Huffington Post: Rise, Fall & Rise of New York City’s School Gardens

Every now and again, you stumble upon what is simply a great story. Daniel Bowman Simon’s Rise and Fall of School Gardens in New York’s Past Can Guide Us Into the Future traces New York City’s early community gardens, such as the 1902 Children’s School Farm in DeWitt Clinton Park on 54th St. and 12th Ave. in Manhattan, which was planted as much for the civic virtues and love of nature it would instill in its young gardeners as it was for its vegetables and flowers.

A couple of years after its inception, there would be a whole School Farm movement, with an astonishing 80 plots in New York. In 1931, there were 302 school gardens, which accounted for 65 acres.

Over time, the gardens vanished. In most cases, their land was redeveloped. Simon notes that we need to take heed and not let that happen again. He cites some wonderful trends regarding the current uptick in school gardens – namely First Lady Michelle Obama‘s White House Garden and other programs that I’ve written about here, the new school garden at P.S. 29 in Brooklyn that New York City Mayor Michael Bloomberg and celebrity chef Rachael Ray helped promote, and the work of the Children & Nature Movement.

Do yourself a favor and read the article. The graphics are wonderful. And the story turns out to be the writer’s testimony in the recent public hearing held by the NYC Department of Parks and Recreation, which very recently completed a set of community garden rules designed to strengthen protection for gardens.

White House Photo: Samantha Appleton

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5 responses to “Huffington Post: Rise, Fall & Rise of New York City’s School Gardens

  1. Great post. This is also in line with the urban-garden, ECO-Roof movement in NYC generating impetus in rooftop gardens. This quote is right on the mark re: Children’s School Farm ” planted 1902 as much for the civic virtues and love of nature it would instill in its young gardeners as it was for its vegetables and flowers.”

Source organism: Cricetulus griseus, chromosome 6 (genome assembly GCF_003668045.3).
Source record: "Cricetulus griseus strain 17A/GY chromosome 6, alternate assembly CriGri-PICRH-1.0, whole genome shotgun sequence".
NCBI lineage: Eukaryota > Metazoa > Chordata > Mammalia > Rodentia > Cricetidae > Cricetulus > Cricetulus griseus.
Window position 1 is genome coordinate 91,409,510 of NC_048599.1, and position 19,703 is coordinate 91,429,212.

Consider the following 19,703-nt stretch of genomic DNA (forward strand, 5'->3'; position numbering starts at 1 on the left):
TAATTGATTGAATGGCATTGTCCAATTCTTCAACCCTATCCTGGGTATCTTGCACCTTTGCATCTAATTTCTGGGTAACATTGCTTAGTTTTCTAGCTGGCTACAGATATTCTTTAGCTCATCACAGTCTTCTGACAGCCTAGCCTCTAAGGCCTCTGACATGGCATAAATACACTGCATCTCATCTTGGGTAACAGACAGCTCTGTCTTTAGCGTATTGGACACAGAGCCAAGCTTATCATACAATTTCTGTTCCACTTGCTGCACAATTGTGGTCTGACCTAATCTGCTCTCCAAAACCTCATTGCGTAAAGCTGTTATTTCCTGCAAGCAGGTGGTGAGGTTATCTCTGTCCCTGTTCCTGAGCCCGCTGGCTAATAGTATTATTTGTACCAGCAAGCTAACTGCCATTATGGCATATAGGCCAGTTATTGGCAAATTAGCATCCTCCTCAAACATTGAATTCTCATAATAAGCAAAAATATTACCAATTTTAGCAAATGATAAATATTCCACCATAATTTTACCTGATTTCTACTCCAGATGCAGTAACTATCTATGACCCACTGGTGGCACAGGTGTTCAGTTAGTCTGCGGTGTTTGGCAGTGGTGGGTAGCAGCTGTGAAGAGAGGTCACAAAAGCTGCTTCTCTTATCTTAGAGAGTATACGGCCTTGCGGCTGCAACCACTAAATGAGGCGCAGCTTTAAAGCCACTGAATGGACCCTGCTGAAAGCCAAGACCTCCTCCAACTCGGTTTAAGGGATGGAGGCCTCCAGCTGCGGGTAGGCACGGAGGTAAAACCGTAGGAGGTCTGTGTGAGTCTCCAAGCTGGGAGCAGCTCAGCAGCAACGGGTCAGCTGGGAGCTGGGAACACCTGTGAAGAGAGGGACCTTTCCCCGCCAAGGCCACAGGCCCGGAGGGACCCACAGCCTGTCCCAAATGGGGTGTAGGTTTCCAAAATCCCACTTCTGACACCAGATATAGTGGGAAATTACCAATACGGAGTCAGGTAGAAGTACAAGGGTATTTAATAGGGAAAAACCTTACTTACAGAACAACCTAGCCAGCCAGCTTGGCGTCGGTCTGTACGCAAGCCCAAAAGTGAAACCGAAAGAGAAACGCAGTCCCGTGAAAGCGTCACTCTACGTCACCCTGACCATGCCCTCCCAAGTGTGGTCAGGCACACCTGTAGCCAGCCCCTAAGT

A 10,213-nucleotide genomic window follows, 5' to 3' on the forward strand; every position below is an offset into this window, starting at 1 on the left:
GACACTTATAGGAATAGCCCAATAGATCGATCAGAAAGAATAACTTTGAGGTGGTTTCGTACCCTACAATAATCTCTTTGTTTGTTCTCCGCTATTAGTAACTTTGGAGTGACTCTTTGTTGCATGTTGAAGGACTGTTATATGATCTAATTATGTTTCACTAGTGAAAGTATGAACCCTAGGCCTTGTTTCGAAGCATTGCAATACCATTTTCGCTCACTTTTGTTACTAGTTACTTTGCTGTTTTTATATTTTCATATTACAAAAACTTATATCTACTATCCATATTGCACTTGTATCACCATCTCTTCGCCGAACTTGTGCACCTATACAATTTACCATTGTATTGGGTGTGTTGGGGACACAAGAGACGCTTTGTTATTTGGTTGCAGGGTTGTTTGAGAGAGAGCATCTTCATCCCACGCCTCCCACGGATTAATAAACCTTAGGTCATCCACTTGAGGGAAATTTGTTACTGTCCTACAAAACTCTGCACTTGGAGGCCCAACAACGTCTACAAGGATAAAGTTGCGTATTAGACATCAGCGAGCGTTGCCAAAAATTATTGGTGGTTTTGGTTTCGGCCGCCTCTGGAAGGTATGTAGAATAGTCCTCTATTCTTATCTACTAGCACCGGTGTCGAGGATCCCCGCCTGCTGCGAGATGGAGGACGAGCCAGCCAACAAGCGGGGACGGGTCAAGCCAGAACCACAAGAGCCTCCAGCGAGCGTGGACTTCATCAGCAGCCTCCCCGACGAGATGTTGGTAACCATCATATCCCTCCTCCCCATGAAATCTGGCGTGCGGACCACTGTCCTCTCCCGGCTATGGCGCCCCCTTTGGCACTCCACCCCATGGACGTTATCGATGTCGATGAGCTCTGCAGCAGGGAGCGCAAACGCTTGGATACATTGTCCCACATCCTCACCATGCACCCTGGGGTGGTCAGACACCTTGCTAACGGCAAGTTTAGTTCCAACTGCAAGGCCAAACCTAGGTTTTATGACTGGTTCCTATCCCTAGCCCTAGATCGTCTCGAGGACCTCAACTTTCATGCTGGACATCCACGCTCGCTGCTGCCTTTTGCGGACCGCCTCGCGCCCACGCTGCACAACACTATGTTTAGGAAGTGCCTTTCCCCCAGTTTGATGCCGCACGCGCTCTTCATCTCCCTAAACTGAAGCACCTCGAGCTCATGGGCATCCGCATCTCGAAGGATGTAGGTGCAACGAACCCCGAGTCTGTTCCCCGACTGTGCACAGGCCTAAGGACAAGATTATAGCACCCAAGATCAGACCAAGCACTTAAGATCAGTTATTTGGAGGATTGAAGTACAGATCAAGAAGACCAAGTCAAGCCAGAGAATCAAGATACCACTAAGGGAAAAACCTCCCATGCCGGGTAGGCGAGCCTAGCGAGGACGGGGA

Writing about gardens in transitional areas (in the same period as the Children’s School Farm) FLOWERS AND FLOWER-GARDENS BY DAVID LESTER RICHARDSON, “they are a discipline of humanity, and may sometimes ameliorate even a coarse nature, just as the cherub faces of innocent and happy children are sometimes found to soften and purify the corrupted heart.”

  2. Hi Randy! Thanks so much for writing and for your beautiful, inspirational quotes! They surely speak to the spiritual benefits of gardening that go far beyond the growing of things, which is wonderful enough in itself. Thank you, also, for mentioning the ECO-roof movement. There are so many creative things going on, in terms of using the space one has to grow flowers and food. I just read about wonderful hanging tomato planters that people are using when there’s limited planting space on the ground. Thanks again. I hope you’re able to visit and comment often.

  3. The founder of the Children’s School Farm was my great grand mother, Fannie Griscom Parsons. I have been involved with landscaping all my working life and now for the first time’ I am involved in starting a church/ community garden. I guess what goes around comes around and I hope she would be proud of my efforts. I have several of her letters detailing the the start of the garden movement.

    • Hi Randy! I’m so glad you found and commented on this story. I love that the founder of the Children’s School Farm was your great grandmother. It’s so wonderful that you are carrying on her legacy in such a direct and passionate way. Of course she would be proud! Do you have any plans for the letters? Thanks again for taking the time to write.

  4. Pingback: Win $5,000 for your School Garden from Dole and Captain Planet Foundation - Slow Family

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